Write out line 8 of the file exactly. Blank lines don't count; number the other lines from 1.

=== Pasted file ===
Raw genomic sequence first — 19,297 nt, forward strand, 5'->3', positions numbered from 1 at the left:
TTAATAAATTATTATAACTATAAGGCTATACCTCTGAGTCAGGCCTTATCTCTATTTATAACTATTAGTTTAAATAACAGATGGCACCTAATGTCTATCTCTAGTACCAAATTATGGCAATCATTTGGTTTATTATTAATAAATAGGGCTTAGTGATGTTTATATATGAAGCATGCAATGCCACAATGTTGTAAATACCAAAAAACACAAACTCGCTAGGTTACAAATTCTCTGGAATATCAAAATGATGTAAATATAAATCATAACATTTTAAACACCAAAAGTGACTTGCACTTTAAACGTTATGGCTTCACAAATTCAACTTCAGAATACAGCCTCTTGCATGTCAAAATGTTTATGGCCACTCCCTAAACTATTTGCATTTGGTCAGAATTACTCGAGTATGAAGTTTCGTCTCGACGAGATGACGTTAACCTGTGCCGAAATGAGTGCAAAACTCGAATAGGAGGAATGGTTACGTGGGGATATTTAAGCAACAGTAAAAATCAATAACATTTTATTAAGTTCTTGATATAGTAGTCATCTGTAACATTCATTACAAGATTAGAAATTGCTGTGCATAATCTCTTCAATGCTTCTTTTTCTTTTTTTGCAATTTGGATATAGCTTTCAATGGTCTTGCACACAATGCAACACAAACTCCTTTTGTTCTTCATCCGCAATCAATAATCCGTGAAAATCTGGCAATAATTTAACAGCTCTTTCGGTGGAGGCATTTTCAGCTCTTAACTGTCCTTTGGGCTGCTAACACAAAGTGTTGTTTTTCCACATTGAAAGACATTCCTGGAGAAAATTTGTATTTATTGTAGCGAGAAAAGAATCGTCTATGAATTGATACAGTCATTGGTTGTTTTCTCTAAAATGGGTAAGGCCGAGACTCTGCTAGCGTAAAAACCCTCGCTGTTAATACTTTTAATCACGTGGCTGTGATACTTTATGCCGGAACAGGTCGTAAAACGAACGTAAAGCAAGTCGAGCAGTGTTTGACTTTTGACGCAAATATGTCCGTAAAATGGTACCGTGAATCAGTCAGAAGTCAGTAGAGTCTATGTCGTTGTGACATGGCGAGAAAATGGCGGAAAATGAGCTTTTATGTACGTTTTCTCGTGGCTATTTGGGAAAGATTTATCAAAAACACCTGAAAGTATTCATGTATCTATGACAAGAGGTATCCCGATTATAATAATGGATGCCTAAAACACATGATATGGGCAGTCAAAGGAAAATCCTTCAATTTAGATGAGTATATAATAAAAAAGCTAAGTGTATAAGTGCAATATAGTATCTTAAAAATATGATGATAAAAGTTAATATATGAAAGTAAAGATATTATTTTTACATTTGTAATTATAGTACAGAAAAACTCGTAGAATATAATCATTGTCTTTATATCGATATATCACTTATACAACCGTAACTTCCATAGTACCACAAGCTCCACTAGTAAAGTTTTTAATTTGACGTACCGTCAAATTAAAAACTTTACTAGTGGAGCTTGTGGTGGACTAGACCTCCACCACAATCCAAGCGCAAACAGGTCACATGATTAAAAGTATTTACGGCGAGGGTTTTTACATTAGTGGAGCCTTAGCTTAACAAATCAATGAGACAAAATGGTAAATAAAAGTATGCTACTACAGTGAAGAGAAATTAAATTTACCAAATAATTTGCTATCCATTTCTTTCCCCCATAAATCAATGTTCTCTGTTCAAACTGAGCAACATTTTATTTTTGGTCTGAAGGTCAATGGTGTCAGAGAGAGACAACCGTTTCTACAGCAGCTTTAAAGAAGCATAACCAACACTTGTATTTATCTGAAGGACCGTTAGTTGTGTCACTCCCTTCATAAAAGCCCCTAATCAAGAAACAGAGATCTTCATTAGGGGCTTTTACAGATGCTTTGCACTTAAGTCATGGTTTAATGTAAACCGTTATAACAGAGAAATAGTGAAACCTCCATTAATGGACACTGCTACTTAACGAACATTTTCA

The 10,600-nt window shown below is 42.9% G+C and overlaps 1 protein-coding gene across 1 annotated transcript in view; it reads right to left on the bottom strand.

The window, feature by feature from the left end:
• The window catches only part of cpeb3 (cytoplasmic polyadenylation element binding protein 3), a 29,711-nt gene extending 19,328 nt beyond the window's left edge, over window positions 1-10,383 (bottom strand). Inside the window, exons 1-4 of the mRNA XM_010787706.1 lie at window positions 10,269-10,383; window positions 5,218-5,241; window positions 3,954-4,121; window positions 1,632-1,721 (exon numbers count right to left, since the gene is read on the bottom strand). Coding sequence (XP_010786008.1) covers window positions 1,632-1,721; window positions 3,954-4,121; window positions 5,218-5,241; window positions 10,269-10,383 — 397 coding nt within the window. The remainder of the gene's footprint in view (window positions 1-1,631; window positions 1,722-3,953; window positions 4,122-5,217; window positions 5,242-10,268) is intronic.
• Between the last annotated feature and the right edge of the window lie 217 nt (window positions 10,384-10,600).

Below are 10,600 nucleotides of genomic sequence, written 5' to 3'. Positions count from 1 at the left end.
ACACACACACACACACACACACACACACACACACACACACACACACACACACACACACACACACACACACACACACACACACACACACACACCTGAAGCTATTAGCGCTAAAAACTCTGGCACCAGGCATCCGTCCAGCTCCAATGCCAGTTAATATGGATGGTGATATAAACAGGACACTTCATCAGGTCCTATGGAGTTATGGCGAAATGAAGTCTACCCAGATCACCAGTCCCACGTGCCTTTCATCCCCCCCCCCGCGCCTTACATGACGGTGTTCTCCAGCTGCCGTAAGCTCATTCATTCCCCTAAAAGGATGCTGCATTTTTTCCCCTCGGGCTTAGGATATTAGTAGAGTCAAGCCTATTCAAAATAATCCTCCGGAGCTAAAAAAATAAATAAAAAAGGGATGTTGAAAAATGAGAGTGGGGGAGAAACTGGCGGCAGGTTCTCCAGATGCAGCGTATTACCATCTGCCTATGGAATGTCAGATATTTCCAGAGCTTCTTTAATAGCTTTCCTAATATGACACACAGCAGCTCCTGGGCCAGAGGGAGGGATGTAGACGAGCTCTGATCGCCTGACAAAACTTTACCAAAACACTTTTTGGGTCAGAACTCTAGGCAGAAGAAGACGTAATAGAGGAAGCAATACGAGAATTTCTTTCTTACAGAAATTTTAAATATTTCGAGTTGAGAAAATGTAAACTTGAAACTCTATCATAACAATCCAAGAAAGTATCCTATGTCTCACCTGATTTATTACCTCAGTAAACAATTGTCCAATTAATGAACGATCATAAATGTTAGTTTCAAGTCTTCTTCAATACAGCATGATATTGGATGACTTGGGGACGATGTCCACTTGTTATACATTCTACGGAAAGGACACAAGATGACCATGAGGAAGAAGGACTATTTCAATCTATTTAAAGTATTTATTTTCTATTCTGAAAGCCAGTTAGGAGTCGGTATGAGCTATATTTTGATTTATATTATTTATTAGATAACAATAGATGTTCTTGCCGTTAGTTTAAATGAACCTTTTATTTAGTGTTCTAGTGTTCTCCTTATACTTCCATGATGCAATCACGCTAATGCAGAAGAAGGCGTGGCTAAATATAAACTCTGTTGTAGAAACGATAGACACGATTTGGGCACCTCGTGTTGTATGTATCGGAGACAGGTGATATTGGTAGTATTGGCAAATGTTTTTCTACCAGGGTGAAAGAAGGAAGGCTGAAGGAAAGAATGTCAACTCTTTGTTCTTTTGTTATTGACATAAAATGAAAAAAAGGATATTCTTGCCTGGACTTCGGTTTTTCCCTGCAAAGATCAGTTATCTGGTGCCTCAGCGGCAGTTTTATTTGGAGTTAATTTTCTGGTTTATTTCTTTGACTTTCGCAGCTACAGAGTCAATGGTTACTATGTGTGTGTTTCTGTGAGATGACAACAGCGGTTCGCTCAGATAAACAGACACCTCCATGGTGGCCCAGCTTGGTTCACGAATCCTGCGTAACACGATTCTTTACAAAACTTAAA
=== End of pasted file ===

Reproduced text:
ACACACACACACACACACACACACACACACACACACACACACACACACACACACACACACACACACACACACACACACACACACACACACACCTGAAGCTATTAGCGCTAAAAACTCTGGCACCAGGCATCCGTCCAGCTCCAATGCCAGTTAATATGGATGGTGATATAAACAGGACACTTCATCAGGTCCTATGGAGTTATGGCGAAATGAAGTCTACCCAGATCACCAGTCCCACGTGCCTTTCATCCCCCCCCCCGCGCCTTACATGACGGTGTTCTCCAGCTGCCGTAAGCTCATTCATTCCCCTAAAAGGATGCTGCATTTTTTCCCCTCGGGCTTAGGATATTAGTAGAGTCAAGCCTATTCAAAATAATCCTCCGGAGCTAAAAAAATAAATAAAAAAGGGATGTTGAAAAATGAGAGTGGGGGAGAAACTGGCGGCAGGTTCTCCAGATGCAGCGTATTACCATCTGCCTATGGAATGTCAGATATTTCCAGAGCTTCTTTAATAGCTTTCCTAATATGACACACAGCAGCTCCTGGGCCAGAGGGAGGGATGTAGACGAGCTCTGATCGCCTGACAAAACTTTACCAAAACACTTTTTGGGTCAGAACTCTAGGCAGAAGAAGACGTAATAGAGGAAGCAATACGAGAATTTCTTTCTTACAGAAATTTTAAATATTTCGAGTTGAGAAAATGTAAACTTGAAACTCTATCATAACAATCCAAGAAAGTATCCTATGTCTCACCTGATTTATTACCTCAGTAAACAATTGTCCAATTAATGAACGATCATAAATGTTAGTTTCAAGTCTTCTTCAATACAGCATGATATTGGATGACTTGGGGACGATGTCCACTTGTTATACATTCTACGGAAAGGACACAAGATGACCATGAGGAAGAAGGACTATTTCAATCTATTTAAAGTATTTATTTTCTATTCTGAAAGCCAGTTAGGAGTCGGTATGAGCTATATTTTGATTTATATTATTTATTAGATAACAATAGATGTTCTTGCCGTTAGTTTAAATGAACCTTTTATTTAGTGTTCTAGTGTTCTCCTTATACTTCCATGATGCAATCACGCTAATGCAGAAGAAGGCGTGGCTAAATATAAACTCTGTTGTAGAAACGATAGACACGATTTGGGCACCTCGTGTTGTATGTATCGGAGACAGGTGATATTGGTAGTATTGGCAAATGTTTTTCTACCAGGGTGAAAGAAGGAAGGCTGAAGGAAAGAATGTCAACTCTTTGTTCTTTTGTTATTGACATAAAATGAAAAAAAGGATATTCTTGCCTGGACTTCGGTTTTTCCCTGCAAAGATCAGTTATCTGGTGCCTCAGCGGCAGTTTTATTTGGAGTTAATTTTCTGGTTTATTTCTTTGACTTTCGCAGCTACAGAGTCAATGGTTACTATGTGTGTGTTTCTGTGAGATGACAACAGCGGTTCGCTCAGATAAACAGACACCTCCATGGTGGCCCAGCTTGGTTCACGAATCCTGCGTAACACGATTCTTTACAAAACTTAAA